Chadwick Boseman says T’Challa is the enemy in Black Panther

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The main spoilers of Black Panther.
Cultural critics have had a lot to say about how Erik Killmonger, of Black Panther, is a sympathetic villain, and how black viewers can identify with his point of view. He is a casual killer with a long list of murders literally carved into his own body, but Killmonger (Michael B. Jordan) not only fights for personal reasons. He is avenging his father and his lost childhood, but identifies with other blacks who have grown up in poverty, and wants to use the advanced technology of Wakanda to free people of color who have been oppressed by Western imperialism. Their goals have a real political weight, and are more interesting than those of many superhero movie villains, who are often more motivated by that general and vague feeling of expectation: "I am evil and I want to destroy the world".
There have been media conversations about how Black Panther's protagonist, Challa, sends a bleak message to black viewers by killing his rival. The message, some critics say, is that black liberation is only a dream, and that only obedient and peaceful people can expect tolerance and survival. In this reading of the film, that makes T & # 39; Challa an enemy. And Chadwick Boseman, the actor who plays T & # 39; Challa, agrees.
"In fact, I'm the enemy," he says during a conversation with fellow supporter Lupita Nyong and comics writer and journalist Marvel Ta-Nehisi Coates at the Apollo Theater in Harlem on Tuesday. (The comments were transcribed and reported by The Atlantic and Rolling Stone.) "He is the enemy I have always known, his power, it is privilege." He characterizes T & # 39; Challa as "born with a spoon of vibranium in his mouth".

This reading of T & # 39; Challa as born in a superior caste, while Killmonger and her father are considered outsiders, is significant. Killmonger and his father N & # 39; Jobu (played with a dazzling performance by Sterling K. Brown), are essentially excluded from the Afrofuturist utopia of Wakanda because they want to share it and extend their freedoms to other people of color around the world, instead to hide the prosperity of the country of the world.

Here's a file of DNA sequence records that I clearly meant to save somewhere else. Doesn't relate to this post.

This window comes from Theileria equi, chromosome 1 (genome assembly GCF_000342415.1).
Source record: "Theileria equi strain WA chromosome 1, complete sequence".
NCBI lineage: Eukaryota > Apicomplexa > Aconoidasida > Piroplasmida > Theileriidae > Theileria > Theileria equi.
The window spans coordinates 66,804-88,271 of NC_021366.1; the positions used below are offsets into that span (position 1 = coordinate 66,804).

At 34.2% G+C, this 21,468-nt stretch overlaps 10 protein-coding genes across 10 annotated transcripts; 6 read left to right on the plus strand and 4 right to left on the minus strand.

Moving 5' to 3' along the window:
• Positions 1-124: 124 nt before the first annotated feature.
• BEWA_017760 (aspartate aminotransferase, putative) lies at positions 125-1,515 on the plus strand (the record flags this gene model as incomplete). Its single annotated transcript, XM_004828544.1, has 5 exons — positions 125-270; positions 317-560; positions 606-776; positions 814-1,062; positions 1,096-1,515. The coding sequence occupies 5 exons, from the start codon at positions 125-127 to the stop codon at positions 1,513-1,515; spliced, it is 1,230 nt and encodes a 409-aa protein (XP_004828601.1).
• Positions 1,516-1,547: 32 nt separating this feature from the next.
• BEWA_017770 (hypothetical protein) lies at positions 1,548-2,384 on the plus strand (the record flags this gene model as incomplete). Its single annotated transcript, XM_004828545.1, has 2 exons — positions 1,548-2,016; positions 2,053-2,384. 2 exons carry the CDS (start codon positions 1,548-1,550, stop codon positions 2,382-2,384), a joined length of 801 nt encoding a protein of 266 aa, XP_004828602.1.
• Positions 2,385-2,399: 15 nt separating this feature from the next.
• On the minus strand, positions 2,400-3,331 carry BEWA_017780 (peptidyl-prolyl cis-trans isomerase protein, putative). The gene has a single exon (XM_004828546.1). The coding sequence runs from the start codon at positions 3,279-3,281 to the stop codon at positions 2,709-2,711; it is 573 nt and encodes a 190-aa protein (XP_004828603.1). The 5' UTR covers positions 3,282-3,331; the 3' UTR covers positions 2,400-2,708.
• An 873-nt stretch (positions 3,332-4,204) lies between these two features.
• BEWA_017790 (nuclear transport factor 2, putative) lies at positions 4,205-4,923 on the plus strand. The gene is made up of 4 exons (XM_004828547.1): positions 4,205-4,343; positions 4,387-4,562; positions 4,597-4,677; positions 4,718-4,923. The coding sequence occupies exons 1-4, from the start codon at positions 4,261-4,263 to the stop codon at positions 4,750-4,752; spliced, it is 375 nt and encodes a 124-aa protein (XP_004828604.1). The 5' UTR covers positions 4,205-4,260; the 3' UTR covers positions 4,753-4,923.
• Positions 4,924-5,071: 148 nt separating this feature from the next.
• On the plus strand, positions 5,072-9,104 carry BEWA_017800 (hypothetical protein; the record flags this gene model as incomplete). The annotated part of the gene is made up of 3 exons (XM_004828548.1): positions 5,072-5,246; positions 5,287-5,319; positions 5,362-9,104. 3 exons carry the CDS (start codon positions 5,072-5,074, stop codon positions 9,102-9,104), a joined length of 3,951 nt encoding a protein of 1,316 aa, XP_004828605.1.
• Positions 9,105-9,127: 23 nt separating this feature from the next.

Boseman, a native of South Carolina and a graduate of Howard University, says that, like Killmonger, he felt the same sense of not connecting fully with African culture and history. He had to look for his own heritage as Killmonger did, and traveling to Africa for the film had been an opportunity to "reconnect with what I lost."
Boseman also says that Killmonger has elements drawn from the personality of Ryan Coogler. The writer and director investigated the film, in part, traveling to London to visit exhibitions of African museums, just as Killmonger does in his first scene in the film.
In the scene, Killmonger enters an exhibition of an African museum, poisons a museum guide and retrieves a treasure from Wakandan, declaring: "Do not trip." I'll take it out of your hands. "When the guide says sternly:" These items are not for sale, "he responds, to the applause of the audience during the initial premiere in France," How do you think your ancestors got this? ? Do you think they paid a fair price for that? Or did they take them as if they had taken away everything else?
The scene is more like a heroic robbery than a robbery, and it would have been if the movie was not based on such a good and badly focused comic book world. For many commentators, the sides in Black Panther are not so clear. Both Killmonger and T & # 39; Challa are simultaneously heroes and villains. But Boseman's recognition that he sympathizes more with his character's adversary remains a surprising admission for a superhero movie star.
"I do not know if we, as African-Americans, would accept T & # 39; Challa as our hero if he did not pass through Killmonger," he says at the event. "Because Killmonger has gone through our fight and [T’Challa hasn’t]."
Nyong & # 39; and Coates also talk about the representation and the complicated politics that Black Panther tackles, according to Rolling Stone. Nyong says that the main characters of the film paint an image of Africans and African Americans together as a family, in a way that feels "curative".
Nyong, who identifies himself as Kenyan-Mexican, grew up listening to The Sound of Music and watching Elizabeth Taylor on the screen. "We have also been plagued by these unfortunate images that diminish us and paint us as only needy," he says, describing the experience of Africans with their representation.
Coates, who has written Black Panther comics and his own spin-offs, agrees and says: "I did not realize how much the film needed, a hunger for a myth that [addressed] feeling detached and feeling reconnected" to the African continent.

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